During the 1934 Vancouver City Ski Championships held on Hollyburn, Tom Mobraaten, his future wife, Peggy Harlin, and Daisy Bourden, with her future husband, Gus Johnson, took time out of a busy race day schedule to pose for amateur photographer, Kayo Park. Tom, Peggy, Daisy and Tom were all ski racing champions. As we shall see, Tom Mobraaten was better known as one of Canada’s strongest ski jumpers.


A. Hollyburn Ski Jumps and Ski Jumpers – Late 1920’s

Hollyburn pioneers remember Harry Burfield as, in their words, a beautiful skier. Like many of his generation, Harry was a very good ski jumper as well. When the Hollyburn Ski Camp opened in January, 1927, skiers were already taking practice leaps off a small jumping hill located on the east side of First Lake. To Rudolph Verne and his partners, ski jumping was an integral part of the sport of skiing. This jump was used for Hollyburn’s first ski jumping tournament in March, 1927.

During the summer of 1928, a larger jump was built near the same site. From the top of the trestle, one could get a good view of the ski camp across the frozen lake below. HPSC Captain Chris Johnson coached club members as they prepared for the first tournament on the new hill. Amateur photographer Gord Park was one of 700 spectators who watched jumpers compete in the Hollyburn Pacific Ski Club tournament on March 17, 1929. The winner was Axel Sneis who had also come first in the cross-country race on Hollyburn held the previous weekend.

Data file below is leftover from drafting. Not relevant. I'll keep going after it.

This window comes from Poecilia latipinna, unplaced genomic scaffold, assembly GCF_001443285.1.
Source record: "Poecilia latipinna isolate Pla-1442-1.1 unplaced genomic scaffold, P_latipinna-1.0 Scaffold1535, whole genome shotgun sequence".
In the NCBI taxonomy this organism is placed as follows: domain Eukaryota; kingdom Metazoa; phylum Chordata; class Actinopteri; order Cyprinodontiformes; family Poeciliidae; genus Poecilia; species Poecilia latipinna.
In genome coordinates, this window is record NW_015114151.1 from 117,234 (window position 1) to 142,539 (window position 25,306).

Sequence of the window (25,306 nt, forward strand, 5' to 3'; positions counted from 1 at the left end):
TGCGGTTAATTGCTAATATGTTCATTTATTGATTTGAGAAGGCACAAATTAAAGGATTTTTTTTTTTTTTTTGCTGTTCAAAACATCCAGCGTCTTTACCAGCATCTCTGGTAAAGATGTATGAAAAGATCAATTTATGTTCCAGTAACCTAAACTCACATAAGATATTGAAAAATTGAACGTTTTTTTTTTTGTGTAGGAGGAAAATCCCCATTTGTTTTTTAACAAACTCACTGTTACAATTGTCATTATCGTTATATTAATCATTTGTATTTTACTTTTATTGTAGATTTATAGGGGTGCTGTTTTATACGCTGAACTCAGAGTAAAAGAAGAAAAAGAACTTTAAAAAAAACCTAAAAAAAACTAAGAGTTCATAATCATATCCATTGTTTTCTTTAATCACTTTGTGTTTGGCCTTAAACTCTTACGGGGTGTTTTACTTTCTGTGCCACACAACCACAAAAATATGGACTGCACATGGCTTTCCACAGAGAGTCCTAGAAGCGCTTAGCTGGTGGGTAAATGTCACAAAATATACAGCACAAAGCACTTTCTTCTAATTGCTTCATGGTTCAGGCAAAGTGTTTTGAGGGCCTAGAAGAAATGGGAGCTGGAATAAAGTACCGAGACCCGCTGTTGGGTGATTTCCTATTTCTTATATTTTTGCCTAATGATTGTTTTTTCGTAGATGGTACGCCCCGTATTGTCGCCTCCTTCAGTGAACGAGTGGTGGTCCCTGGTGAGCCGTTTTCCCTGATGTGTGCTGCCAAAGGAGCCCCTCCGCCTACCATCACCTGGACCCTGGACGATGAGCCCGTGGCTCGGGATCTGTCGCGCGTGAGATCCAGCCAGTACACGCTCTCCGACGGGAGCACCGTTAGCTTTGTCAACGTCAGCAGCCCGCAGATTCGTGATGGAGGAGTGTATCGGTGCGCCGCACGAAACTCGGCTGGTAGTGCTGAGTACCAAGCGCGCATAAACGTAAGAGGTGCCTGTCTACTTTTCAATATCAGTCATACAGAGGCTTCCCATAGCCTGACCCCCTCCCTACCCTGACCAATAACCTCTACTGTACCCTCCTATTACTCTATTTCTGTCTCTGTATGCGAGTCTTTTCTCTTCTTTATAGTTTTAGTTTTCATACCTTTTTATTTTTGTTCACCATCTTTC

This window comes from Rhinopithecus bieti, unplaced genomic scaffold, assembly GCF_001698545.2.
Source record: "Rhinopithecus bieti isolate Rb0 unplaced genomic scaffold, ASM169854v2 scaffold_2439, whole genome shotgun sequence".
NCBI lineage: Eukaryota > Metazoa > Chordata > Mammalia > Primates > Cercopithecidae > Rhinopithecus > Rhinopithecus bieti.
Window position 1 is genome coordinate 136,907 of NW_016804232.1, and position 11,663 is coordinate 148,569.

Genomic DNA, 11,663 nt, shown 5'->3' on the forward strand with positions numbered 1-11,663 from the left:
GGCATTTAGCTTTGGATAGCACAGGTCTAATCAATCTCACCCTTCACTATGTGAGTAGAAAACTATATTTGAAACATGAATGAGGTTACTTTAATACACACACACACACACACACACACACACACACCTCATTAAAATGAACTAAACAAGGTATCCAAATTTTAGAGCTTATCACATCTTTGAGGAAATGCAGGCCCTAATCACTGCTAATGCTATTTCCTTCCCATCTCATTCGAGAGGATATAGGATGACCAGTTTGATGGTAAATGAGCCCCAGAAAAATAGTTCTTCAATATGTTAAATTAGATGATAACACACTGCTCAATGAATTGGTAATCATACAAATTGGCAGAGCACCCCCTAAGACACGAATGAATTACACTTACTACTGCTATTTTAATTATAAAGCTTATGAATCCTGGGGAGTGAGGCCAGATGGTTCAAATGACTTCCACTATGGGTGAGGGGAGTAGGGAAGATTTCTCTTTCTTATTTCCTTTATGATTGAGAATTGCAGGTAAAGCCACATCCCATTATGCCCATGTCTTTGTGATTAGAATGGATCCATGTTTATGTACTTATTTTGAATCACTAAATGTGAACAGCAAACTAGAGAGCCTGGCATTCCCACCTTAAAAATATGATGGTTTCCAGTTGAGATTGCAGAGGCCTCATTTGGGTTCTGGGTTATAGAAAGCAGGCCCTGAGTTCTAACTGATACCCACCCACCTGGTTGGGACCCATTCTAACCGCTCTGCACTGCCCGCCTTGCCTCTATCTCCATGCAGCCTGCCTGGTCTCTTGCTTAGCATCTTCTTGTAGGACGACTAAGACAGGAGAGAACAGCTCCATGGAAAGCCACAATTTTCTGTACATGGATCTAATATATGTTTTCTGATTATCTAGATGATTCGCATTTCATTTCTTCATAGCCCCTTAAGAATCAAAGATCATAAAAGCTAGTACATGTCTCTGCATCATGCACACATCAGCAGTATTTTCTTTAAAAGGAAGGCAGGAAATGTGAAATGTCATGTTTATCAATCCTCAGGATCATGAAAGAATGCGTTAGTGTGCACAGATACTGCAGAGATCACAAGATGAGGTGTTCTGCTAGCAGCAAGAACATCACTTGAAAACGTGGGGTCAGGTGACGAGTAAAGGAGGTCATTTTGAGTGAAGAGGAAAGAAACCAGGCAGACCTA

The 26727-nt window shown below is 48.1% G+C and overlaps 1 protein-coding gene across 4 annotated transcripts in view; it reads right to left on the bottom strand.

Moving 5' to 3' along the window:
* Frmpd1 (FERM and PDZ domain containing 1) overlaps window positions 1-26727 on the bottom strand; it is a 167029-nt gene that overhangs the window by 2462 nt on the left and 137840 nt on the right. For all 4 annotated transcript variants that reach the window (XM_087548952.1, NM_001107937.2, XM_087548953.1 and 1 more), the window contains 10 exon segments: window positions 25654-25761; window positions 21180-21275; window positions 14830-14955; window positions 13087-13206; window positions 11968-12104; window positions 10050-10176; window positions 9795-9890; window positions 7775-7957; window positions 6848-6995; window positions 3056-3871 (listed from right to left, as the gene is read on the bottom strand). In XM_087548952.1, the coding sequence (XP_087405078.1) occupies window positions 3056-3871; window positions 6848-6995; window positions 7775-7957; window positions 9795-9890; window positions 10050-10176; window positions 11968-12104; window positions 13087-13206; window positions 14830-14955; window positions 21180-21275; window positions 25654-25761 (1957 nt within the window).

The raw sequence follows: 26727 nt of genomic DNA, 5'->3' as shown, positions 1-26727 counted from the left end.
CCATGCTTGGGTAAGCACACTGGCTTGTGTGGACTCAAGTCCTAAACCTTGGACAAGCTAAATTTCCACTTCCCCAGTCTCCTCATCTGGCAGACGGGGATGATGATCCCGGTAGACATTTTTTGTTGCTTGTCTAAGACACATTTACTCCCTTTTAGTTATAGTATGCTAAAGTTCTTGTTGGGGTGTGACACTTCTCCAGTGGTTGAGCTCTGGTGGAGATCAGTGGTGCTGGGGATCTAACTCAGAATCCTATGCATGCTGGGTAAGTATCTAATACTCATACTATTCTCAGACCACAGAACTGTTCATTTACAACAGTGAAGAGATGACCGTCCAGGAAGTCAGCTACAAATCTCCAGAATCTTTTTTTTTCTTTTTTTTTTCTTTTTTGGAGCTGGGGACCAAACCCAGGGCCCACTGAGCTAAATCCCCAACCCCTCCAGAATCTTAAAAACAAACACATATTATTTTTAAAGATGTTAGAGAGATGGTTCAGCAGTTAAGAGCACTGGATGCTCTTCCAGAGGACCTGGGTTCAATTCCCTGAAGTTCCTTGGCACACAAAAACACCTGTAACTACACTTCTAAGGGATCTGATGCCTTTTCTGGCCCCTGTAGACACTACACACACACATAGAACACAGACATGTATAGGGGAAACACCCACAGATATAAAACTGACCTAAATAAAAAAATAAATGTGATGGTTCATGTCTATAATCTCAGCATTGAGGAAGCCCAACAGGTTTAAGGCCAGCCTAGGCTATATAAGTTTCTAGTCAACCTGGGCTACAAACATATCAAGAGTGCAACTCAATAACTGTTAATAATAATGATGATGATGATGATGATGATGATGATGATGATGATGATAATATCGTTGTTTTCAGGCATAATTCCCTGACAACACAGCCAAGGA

B. Hollyburn Ski Jumps and Ski Jumpers – Early 1930’s

The Ski Camp owners, no doubt encouraged by the public response to the 1929 tournament, increased the height of the trestle during the following summer. The view from the top had changed considerably since the previous year. The Scandinavians had built several rental cabins for growing numbers of visitors who were seeking overnight accommodation The impressive new hill stood for more than a decade and was the site of many memorable tournaments, including a major competition held during the Easter weekend in 1930.

Daily Province writer Pollough Pogue, in his article “Wooden Wings,” describes what spectators might have seen that day:

Several ski jumpers climb to the top of the tower with jumping skis on their shoulders. These are not ordinary skis. They are longer, wider, heavier. . . . The top of the tower is flat, with a railing around three sides. Half a dozen men are standing there. One of them bends to put on his skis. Give sharp attention now or you may miss something.

Having adjusted his bindings he stands erect, a tall Canadian. . . . In a moment he has started and with the velocity of a bullet swoops down the runway. He crouches slightly to minimize wind resistance.

At the take-off he snaps upright again. With long lean body tense but pliant, arms upraised and fluttering wing-like, he soars from the take-off.